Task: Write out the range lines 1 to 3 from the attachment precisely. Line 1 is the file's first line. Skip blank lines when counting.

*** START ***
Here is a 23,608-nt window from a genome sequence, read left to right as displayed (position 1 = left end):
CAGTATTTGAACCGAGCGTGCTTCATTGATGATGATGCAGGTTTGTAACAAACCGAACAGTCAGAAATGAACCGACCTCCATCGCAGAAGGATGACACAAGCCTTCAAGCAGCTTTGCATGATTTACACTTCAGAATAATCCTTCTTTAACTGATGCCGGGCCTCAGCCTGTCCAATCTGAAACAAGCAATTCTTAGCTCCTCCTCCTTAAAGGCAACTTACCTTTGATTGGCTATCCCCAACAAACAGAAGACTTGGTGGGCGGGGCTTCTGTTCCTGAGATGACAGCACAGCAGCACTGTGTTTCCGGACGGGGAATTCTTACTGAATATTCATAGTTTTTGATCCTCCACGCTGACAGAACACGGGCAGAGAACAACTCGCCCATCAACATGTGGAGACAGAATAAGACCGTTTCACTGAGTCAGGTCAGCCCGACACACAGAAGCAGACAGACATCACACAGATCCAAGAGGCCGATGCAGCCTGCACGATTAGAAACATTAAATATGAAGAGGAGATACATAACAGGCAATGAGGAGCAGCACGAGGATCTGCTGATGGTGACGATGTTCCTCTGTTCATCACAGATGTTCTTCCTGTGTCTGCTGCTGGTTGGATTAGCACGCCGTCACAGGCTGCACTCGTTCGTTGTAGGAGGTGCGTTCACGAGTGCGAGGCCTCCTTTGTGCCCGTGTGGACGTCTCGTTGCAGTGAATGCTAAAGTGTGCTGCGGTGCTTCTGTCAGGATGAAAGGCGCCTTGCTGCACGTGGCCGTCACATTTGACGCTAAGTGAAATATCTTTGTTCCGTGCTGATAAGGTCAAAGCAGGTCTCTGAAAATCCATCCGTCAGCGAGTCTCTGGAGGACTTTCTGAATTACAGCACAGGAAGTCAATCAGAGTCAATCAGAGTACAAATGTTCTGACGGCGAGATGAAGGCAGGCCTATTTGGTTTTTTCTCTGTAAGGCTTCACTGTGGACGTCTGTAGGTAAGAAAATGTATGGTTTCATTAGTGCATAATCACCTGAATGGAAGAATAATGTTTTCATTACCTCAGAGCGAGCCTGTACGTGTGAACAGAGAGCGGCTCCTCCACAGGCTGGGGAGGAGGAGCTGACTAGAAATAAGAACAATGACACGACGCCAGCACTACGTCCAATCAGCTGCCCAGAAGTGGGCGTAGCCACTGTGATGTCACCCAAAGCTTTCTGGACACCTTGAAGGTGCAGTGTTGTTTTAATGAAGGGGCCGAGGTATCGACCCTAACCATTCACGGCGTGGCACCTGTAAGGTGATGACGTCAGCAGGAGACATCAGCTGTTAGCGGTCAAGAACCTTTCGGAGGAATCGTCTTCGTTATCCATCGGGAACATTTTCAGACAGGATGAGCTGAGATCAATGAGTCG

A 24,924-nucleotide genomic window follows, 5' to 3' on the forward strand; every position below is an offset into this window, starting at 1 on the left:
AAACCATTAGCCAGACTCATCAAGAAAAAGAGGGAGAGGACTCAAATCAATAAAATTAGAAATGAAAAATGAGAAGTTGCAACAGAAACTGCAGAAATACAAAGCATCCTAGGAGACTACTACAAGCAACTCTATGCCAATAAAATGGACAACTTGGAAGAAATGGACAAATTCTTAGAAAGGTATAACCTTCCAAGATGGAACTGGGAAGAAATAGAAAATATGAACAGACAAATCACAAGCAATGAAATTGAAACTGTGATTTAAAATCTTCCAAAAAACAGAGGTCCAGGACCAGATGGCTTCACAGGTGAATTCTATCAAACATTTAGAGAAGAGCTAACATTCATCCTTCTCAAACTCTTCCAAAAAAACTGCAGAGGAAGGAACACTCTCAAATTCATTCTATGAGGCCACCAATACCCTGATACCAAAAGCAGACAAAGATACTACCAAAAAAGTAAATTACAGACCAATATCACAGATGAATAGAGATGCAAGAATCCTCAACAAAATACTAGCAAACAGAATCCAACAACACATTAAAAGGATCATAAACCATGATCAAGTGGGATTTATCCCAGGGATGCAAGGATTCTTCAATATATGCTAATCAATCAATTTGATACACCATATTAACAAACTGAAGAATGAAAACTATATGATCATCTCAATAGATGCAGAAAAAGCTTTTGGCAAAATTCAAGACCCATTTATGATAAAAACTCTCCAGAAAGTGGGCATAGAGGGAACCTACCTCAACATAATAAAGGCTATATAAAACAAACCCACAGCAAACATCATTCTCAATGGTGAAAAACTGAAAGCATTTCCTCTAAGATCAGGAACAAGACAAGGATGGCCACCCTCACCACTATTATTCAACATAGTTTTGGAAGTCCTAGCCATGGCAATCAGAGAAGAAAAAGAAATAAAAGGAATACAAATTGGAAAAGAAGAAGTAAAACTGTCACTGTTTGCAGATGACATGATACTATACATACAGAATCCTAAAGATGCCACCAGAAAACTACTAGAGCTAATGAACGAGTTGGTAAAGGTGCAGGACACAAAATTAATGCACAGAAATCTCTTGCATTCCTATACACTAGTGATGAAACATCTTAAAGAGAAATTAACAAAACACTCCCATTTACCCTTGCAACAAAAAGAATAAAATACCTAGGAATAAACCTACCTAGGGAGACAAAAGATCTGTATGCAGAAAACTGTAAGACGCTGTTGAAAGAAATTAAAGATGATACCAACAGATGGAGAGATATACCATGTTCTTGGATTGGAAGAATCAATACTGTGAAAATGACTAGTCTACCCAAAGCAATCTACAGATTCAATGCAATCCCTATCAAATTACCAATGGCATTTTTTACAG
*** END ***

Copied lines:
Here is a 23,608-nt window from a genome sequence, read left to right as displayed (position 1 = left end):
CAGTATTTGAACCGAGCGTGCTTCATTGATGATGATGCAGGTTTGTAACAAACCGAACAGTCAGAAATGAACCGACCTCCATCGCAGAAGGATGACACAAGCCTTCAAGCAGCTTTGCATGATTTACACTTCAGAATAATCCTTCTTTAACTGATGCCGGGCCTCAGCCTGTCCAATCTGAAACAAGCAATTCTTAGCTCCTCCTCCTTAAAGGCAACTTACCTTTGATTGGCTATCCCCAACAAACAGAAGACTTGGTGGGCGGGGCTTCTGTTCCTGAGATGACAGCACAGCAGCACTGTGTTTCCGGACGGGGAATTCTTACTGAATATTCATAGTTTTTGATCCTCCACGCTGACAGAACACGGGCAGAGAACAACTCGCCCATCAACATGTGGAGACAGAATAAGACCGTTTCACTGAGTCAGGTCAGCCCGACACACAGAAGCAGACAGACATCACACAGATCCAAGAGGCCGATGCAGCCTGCACGATTAGAAACATTAAATATGAAGAGGAGATACATAACAGGCAATGAGGAGCAGCACGAGGATCTGCTGATGGTGACGATGTTCCTCTGTTCATCACAGATGTTCTTCCTGTGTCTGCTGCTGGTTGGATTAGCACGCCGTCACAGGCTGCACTCGTTCGTTGTAGGAGGTGCGTTCACGAGTGCGAGGCCTCCTTTGTGCCCGTGTGGACGTCTCGTTGCAGTGAATGCTAAAGTGTGCTGCGGTGCTTCTGTCAGGATGAAAGGCGCCTTGCTGCACGTGGCCGTCACATTTGACGCTAAGTGAAATATCTTTGTTCCGTGCTGATAAGGTCAAAGCAGGTCTCTGAAAATCCATCCGTCAGCGAGTCTCTGGAGGACTTTCTGAATTACAGCACAGGAAGTCAATCAGAGTCAATCAGAGTACAAATGTTCTGACGGCGAGATGAAGGCAGGCCTATTTGGTTTTTTCTCTGTAAGGCTTCACTGTGGACGTCTGTAGGTAAGAAAATGTATGGTTTCATTAGTGCATAATCACCTGAATGGAAGAATAATGTTTTCATTACCTCAGAGCGAGCCTGTACGTGTGAACAGAGAGCGGCTCCTCCACAGGCTGGGGAGGAGGAGCTGACTAGAAATAAGAACAATGACACGACGCCAGCACTACGTCCAATCAGCTGCCCAGAAGTGGGCGTAGCCACTGTGATGTCACCCAAAGCTTTCTGGACACCTTGAAGGTGCAGTGTTGTTTTAATGAAGGGGCCGAGGTATCGACCCTAACCATTCACGGCGTGGCACCTGTAAGGTGATGACGTCAGCAGGAGACATCAGCTGTTAGCGGTCAAGAACCTTTCGGAGGAATCGTCTTCGTTATCCATCGGGAACATTTTCAGACAGGATGAGCTGAGATCAATGAGTCG

A 24,924-nucleotide genomic window follows, 5' to 3' on the forward strand; every position below is an offset into this window, starting at 1 on the left: